However, if you are looking for a game that plays fast, and if you like abstract gameplay (but not to abstract) this Knizia game is a pretty nice one. What I like about tis game, is the easyness of it, yet at the same time offers more fun then can be determined from reading the game-rules. Like other Knizia games, the fun of this game can only be discovered by actually playing it. Let me put it in another way: after having read the game-rules, I found myself wondering 'should this game be fun?'
But all I can say is that it IS fun indeed. This is due to the fact that it isn't complex, yet it offers enough absorbing gameplay to stay far away from a label like 'boring'. Ok, I have played this game only for 6 times now, but I just feel good about this game. The point is in fact: just don't expect an Euphrat & Tigris, only because it says 'Reiner Knizia' on the box. But do expect 'Reiner Knizia', because it says so on the box. In other words, some abstractism, but nice solutions that connect to the theme somehow (visiting Villages is translated very well).
So, this game isn't going to blow your mind, like E & F. Your braincells will be left intact. What do I say, this game will refresh your overstressed mind, and that is the best way I can put it. You will be surprised by the originality that goes with this game.
The thing is that every player has the same set of cards. Meaning that every player has the same possibilities and chances. However, the cards come random to you. This means, that it may happen you have drawn a 'bad hand', at a given time. Meaning that you'd wish you had drawn better cards. But a Knizia-game wouldn't be a Knizia-game, if there were no escape-routes under the given circumstances. What I am trying to say is: it is not your hand of card that are responsible for succes, it is what you do with the cards! Even a bad hand can be transformed to your benefit, if only you play carefully and wellthought. This games offers a feature like: if you are not the strongest, then be the smartest. The challenge of the game is to make this statement happen. Loose a round or two, but come back surprisingly strong!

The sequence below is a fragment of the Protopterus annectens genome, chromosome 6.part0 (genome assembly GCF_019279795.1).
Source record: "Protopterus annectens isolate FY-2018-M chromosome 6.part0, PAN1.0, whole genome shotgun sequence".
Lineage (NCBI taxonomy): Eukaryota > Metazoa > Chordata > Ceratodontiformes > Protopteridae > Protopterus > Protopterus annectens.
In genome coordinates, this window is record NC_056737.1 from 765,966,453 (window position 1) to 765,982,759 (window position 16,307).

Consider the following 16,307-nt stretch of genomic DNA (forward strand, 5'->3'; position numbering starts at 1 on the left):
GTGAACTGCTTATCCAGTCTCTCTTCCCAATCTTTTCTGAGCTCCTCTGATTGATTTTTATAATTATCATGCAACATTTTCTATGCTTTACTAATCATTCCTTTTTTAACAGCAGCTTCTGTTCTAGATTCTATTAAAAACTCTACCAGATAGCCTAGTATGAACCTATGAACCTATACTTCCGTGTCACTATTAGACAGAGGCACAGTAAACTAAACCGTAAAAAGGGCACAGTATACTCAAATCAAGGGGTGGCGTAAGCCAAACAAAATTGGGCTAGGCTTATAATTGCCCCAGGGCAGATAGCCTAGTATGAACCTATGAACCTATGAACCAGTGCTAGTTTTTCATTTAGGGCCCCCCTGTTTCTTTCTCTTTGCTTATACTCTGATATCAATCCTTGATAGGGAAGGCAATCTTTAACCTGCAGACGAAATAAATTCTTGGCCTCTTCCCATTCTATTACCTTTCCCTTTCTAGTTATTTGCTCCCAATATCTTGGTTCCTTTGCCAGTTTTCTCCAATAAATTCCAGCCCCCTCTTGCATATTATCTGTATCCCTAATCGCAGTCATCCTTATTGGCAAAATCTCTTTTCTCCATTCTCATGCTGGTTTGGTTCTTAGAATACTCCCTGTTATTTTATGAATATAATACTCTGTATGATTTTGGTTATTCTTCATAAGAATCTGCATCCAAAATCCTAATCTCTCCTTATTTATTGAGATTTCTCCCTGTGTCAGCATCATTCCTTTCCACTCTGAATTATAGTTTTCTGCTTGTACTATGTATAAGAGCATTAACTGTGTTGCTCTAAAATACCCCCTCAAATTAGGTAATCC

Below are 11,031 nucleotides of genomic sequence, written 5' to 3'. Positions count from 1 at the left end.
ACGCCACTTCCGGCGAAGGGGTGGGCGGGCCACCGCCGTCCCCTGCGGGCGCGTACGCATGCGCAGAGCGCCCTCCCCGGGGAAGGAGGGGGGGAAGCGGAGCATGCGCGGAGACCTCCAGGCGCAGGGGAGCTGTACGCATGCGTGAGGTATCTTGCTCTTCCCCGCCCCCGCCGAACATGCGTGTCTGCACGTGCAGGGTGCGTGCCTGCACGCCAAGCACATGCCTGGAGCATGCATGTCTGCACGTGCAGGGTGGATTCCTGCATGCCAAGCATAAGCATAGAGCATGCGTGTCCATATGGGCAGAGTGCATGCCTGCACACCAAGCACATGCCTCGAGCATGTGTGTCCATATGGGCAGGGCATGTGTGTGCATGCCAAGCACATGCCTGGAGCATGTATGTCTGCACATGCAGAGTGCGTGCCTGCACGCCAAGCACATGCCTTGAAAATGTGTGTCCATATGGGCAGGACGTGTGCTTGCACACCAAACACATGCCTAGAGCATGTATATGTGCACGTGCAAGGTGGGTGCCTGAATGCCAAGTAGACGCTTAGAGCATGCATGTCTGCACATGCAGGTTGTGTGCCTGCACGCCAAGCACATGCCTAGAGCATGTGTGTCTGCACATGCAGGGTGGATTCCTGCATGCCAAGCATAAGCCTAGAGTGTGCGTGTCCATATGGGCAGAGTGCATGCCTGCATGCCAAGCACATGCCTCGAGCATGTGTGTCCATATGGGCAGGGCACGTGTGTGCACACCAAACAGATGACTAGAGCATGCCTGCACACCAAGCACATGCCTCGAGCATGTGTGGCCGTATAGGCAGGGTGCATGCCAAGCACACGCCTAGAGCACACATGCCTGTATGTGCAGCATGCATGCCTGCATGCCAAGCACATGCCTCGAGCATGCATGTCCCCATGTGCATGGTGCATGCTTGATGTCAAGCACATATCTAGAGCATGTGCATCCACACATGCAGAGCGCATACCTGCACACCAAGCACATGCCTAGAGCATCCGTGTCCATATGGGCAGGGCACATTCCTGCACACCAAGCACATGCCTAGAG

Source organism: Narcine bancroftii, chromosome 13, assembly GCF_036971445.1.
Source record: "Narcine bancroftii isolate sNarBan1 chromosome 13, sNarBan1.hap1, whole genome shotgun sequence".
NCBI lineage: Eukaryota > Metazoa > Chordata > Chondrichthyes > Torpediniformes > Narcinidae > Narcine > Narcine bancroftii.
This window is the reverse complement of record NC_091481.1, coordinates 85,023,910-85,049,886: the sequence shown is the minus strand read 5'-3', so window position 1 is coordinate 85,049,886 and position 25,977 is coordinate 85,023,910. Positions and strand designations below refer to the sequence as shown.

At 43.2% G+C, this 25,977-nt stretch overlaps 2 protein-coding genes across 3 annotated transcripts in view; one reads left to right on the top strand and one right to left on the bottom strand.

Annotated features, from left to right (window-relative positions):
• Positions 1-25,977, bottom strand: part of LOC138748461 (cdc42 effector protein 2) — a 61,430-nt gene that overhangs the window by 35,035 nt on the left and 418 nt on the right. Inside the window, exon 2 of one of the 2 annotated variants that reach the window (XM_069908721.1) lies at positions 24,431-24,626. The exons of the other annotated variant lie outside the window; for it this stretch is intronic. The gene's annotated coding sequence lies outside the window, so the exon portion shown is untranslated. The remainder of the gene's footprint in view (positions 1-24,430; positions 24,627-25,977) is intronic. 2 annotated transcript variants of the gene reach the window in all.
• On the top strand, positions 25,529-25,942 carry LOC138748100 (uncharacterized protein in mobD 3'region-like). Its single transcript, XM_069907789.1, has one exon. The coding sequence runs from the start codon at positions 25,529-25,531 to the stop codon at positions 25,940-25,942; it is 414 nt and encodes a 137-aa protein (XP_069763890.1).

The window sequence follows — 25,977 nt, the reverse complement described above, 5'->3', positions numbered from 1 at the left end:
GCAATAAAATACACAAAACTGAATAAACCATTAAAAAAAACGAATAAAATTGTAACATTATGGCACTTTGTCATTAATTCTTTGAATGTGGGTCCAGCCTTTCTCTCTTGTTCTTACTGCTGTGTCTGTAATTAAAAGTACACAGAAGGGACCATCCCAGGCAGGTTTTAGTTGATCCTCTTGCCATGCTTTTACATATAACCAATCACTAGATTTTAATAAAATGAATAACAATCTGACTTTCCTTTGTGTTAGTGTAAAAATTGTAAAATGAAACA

The cardgame can't be compared with the same-called board-game from the same designer. There is absolutely no similarity between them. The boardgame is a real nailbiting adventure, the cardgame is pure fast fun. But quality-fun, in my opinion. The only thing I can say (to convince you) is: just play it, and you know what I mean ( a typical Knizia trademark).
This game is a tie-in to the first Lord of the Rings (LotR) movie, so let's talk first about how it ties in. It follows the plot of this first third of Tolkein's epic, in that the game, like the fellowship, goes from Bag End to Amon Hen, visting in between sites such as Rivendell and Moria. The cards feature stills from the movie.